Accessibility advocates aren’t impressed so far with how party platforms are meeting the province’s obligation to be barrier-free by 2025.
Ontario has a long way to go before it’s fully accessible to people like Laurier University student Chantal Huinink, whose story of a horror trip to Waterloo was told by the Star in January. By: Laurie Monsebraaten Social justice reporter, Published on Sat May 17 2014
Andrea Horwath’s New Democrats are the most committed to upholding legislation aimed at making Ontario barrier-free by 2025, but are “light on specifics,” say accessibility advocates.
The governing Liberals’ commitment under Kathleen Wynne to enforce the 2005 accessibility law is “very tepid,” however a promised 24-hour telephone hotline for complaints is a “breakthrough.”
Tim Hudak’s Progressive Conservatives offer Ontarians with disabilities “by far the least” of the three parties vying for support in the June 12 provincial election. However, after ignoring the issue in the last election, at least the Tories have responded to queries about where they stand this time, advocates add.
“The three parties unanimously passed the disabilities act in 2005,” said David Lepofsky, of the non-partisan Accessibility for Ontarians with Disabilities Act Alliance.
“But dithering by the government since the summer of 2011 has led Ontario to fall further behind schedule,” he said in a “virtual news conference” posted online Friday. “We need strong leadership and bold commitments to get Ontario back on schedule for full accessibility by 2025.”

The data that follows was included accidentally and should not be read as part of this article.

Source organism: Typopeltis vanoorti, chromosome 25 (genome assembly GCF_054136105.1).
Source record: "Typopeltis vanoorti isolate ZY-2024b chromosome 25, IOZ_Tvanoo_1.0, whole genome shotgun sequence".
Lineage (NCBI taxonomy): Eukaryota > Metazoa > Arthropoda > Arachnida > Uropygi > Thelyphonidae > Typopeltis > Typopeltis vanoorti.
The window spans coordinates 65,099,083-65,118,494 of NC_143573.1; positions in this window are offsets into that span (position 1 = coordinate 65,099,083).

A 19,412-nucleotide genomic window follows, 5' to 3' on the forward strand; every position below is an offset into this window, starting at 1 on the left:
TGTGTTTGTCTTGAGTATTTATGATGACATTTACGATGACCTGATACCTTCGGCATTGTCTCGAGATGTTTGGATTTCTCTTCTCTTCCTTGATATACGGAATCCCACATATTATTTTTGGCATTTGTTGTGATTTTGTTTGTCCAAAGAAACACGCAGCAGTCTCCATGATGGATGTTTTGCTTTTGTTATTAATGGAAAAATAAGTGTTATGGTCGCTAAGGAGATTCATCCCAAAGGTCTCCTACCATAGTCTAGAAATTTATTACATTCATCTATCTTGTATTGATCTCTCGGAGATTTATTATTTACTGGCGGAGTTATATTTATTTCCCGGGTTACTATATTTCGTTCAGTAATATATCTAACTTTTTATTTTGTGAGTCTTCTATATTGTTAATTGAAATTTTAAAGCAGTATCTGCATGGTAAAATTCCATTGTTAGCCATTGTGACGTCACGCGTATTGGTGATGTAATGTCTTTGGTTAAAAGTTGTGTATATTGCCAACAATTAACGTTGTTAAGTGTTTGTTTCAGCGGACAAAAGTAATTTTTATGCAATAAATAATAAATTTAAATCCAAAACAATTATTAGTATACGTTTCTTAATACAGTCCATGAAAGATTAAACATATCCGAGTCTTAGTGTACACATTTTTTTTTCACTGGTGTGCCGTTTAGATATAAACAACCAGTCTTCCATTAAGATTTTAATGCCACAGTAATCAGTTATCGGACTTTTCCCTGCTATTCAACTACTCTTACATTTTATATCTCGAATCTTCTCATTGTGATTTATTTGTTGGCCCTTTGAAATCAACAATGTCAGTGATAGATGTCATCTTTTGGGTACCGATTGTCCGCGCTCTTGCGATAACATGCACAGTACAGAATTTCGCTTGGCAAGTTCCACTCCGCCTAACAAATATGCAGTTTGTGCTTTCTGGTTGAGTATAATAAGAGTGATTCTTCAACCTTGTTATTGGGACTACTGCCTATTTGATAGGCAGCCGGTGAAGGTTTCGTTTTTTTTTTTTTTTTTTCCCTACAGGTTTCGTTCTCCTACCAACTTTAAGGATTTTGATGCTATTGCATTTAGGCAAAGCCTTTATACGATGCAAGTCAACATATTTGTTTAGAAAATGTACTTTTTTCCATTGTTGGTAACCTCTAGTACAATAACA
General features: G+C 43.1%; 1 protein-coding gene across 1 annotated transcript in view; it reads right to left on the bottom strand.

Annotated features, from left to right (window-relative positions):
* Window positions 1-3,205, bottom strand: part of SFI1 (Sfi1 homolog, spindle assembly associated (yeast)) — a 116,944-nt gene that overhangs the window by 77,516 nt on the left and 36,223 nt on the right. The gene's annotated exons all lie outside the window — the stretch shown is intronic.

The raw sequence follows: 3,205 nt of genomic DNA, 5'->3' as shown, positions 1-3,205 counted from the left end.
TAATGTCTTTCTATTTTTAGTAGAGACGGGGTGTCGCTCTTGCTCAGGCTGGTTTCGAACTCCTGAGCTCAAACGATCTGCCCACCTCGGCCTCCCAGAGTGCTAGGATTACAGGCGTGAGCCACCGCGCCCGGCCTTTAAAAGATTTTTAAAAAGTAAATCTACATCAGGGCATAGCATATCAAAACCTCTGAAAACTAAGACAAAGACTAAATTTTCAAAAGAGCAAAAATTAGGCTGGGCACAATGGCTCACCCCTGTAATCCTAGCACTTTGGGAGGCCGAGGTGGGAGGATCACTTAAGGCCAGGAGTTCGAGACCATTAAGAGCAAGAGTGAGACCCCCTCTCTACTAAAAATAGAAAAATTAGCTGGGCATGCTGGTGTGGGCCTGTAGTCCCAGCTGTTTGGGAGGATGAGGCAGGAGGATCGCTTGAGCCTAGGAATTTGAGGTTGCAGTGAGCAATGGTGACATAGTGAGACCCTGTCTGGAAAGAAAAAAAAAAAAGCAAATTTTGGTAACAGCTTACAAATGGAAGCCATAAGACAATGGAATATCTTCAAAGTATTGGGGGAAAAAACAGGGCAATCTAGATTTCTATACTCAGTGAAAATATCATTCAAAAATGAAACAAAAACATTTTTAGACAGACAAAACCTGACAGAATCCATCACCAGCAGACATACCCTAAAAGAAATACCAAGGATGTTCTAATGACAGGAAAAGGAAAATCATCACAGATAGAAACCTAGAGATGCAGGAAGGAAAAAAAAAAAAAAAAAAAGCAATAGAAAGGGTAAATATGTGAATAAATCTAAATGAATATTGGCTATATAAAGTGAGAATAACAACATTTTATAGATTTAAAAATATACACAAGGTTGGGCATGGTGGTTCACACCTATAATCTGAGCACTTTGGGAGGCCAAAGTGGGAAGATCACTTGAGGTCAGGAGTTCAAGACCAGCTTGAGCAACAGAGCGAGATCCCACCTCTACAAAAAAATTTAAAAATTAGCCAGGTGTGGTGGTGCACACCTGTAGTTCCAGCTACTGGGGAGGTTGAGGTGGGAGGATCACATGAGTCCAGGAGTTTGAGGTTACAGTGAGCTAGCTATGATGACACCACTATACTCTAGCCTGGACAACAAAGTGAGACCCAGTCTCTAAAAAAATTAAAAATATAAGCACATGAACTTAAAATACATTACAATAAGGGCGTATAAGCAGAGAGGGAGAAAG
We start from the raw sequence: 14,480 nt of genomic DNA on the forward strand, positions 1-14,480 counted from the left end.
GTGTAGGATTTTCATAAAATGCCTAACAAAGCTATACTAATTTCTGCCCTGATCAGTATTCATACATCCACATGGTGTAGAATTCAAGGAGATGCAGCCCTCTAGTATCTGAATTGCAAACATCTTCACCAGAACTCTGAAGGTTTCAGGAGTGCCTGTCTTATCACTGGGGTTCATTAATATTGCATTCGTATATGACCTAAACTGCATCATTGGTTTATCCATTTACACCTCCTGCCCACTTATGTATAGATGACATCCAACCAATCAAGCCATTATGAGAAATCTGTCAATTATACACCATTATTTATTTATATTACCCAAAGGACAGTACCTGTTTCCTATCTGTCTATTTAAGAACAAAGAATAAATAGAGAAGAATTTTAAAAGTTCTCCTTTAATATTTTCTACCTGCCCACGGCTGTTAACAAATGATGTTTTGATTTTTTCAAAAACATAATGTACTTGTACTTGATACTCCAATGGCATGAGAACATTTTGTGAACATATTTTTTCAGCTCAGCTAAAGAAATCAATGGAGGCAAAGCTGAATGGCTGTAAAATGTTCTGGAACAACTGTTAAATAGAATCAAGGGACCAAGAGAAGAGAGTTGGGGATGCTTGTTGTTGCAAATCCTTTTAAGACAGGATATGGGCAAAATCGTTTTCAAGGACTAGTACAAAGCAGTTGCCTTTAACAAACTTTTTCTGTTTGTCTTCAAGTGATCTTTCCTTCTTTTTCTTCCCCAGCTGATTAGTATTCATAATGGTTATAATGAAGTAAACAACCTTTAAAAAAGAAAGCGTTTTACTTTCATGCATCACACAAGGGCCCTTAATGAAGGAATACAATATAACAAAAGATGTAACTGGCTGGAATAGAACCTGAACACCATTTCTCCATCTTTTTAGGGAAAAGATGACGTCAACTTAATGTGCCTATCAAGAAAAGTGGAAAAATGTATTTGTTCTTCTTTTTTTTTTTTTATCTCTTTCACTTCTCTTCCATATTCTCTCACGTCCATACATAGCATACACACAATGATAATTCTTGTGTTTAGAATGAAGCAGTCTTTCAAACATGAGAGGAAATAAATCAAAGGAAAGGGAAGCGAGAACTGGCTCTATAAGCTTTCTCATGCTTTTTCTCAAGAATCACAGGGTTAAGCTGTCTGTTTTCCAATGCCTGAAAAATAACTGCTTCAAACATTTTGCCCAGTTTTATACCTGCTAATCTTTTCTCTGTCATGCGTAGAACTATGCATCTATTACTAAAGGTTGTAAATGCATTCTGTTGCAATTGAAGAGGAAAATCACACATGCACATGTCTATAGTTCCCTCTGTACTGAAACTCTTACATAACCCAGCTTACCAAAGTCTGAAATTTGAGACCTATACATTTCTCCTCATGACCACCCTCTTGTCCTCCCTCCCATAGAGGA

The alliance, which has been pressing politicians to enact and then enforce accessibility legislation for two decades, sent letters to the three party leaders in March, asking where they stand on eight areas of concern.
These include a commitment not to weaken the disability legislation or cut regulatory gains; to endorse specific enforcement measures such as a 24-hour telephone complaint hotline; to bring in electronic or telephone voting as an alternative to inaccessible polling stations; and to promise not to spend public money to erect new barriers.
This is just the third election since 1995 that all parties have answered the coalition’s letters, Lepofsky noted. (The other election where all three parties responded was in 2007.)
In light of what it regards as a weak showing by Hudak and Wynne, who are leading the polls, the alliance is calling on voters to encourage candidates to support a more ambitious agenda.
More than 1.8 million people in the province have some physical, mental, sensory, learning or intellectual disability, Lepofsky noted.
“Far too many of them face barriers when they try to get a job or go to school, ride public transit, or simply go shopping,” Lepofsky said.
“Everyone eventually gets a disability as they age, and suffers from these barriers. And these barriers hurt our economy.”
As a start, Lepofsky has tweeted every candidate with a Twitter account, asking them not to participate in a non-accessible all-candidates’ meeting.
“Because the leaders are not leading sufficiently, we believe it’s time for the back-benchers to lead the leaders,” Lepofsky said. “It is crucial to ensure the gains we have made are not at risk.”